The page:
In Insomnia, Benjamin says that ‘my dreams show up the seams of my reality, and sometimes they split open its skin like a burst fruit’.

The seams of reality. Like the place where processes from my daytime life show up when my brain and body are meant to be recovering and preparing for the day that follows.

I wash my face twice – leaning precariously across the water to reach the stream, and pulling a small cupped handful of it toward my face. It drips from my chin, down my dress, onto the sarong I’ve been wrapped in to visit the temple. I lean forward and repeat the action.

After returning from Bali, I have the dream again. After a slump in my mood and an inability to properly appraise my workload, and the feeling of all the ‘stuff on your plate’ piling back on top of me, I have the dream again. When I wake from the dream, I still can’t write. Benjamin continues:

I also take comfort from the knowledge that our most important dreams and perhaps, especially, nightmares tend to recur, for as Gertrude Stein famously said: ‘there is no such thing as repetition, only insistence’. Sometimes the unconscious just has to be heard.

The Ubud Writers and Readers Festival is on while I’m in Bali – it’s part of the reason for the visit. My partner and I plan to fit our resting around the festival, and the plan seems to work well. Perhaps, also, doing something that looks a bit like ‘work’ while on holiday appeases my optimisation guilt.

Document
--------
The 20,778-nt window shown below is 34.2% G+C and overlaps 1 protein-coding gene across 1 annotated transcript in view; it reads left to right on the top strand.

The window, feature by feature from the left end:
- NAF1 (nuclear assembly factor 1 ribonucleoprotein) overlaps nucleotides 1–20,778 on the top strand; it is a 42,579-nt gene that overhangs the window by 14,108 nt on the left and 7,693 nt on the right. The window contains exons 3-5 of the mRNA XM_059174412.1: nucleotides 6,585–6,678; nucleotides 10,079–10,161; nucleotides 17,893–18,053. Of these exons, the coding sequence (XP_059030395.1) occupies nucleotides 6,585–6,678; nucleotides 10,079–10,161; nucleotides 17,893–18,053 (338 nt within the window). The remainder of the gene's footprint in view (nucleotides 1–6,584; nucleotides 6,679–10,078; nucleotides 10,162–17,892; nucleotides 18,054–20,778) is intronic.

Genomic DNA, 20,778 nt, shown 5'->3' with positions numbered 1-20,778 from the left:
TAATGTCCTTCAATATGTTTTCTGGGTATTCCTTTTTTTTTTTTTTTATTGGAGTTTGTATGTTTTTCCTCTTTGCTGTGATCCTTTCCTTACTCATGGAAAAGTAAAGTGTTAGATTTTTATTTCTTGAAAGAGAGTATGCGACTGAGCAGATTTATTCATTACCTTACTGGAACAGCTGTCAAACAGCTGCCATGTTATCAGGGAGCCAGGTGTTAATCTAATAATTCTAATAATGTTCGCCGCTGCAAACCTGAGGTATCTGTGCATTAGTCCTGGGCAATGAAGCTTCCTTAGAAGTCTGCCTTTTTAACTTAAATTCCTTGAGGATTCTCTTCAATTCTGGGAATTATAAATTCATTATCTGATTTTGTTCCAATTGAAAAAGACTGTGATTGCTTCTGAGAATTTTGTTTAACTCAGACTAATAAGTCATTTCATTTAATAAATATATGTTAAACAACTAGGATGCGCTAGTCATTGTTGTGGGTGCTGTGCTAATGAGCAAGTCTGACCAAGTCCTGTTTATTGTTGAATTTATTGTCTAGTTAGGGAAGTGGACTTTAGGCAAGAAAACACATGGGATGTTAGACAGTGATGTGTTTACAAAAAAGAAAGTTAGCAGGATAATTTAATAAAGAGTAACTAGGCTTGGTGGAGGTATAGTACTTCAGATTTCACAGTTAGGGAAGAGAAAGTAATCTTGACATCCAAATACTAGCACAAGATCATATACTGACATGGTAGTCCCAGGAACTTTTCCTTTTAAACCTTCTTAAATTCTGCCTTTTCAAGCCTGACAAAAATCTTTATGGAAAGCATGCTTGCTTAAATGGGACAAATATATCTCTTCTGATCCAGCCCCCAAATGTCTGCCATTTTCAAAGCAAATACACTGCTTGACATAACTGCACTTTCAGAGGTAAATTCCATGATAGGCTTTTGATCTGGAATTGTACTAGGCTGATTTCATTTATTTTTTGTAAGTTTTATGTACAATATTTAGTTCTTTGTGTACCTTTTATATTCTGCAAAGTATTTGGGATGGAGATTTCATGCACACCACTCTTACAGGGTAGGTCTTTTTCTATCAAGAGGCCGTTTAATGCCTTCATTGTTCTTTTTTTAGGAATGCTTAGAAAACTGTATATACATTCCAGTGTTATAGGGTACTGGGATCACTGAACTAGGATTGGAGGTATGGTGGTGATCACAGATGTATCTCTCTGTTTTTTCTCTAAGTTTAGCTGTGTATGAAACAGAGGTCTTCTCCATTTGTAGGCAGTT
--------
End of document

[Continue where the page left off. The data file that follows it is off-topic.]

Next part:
A panel called ‘In Praise of Slow’ features Australian journalist and nonfiction writer Jill Stark, whose books are concerned with mental health. High Sobriety looked at drinking culture in Australia, and Stark’s own relationship to alcohol. Her more recent book, Happy Never After considers the appearance of success most people try to project to the world (most often through social media), and the impact this story can have on mental health. Stark’s own story includes a breakdown right when she was at the peak of her career, and broadcasting to the world her most successful story yet. Much of Happy Never After is about external validation being tied to self-worth and how not-useful that can be.

‘Social media feeds are filled with people humblebragging about their demanding schedules and hectic social commitments,’ Stark writes. ‘It often makes me wonder if by ‘crazy busy’ they actually mean ‘completely overwhelmed and heading for a nervous breakdown’.’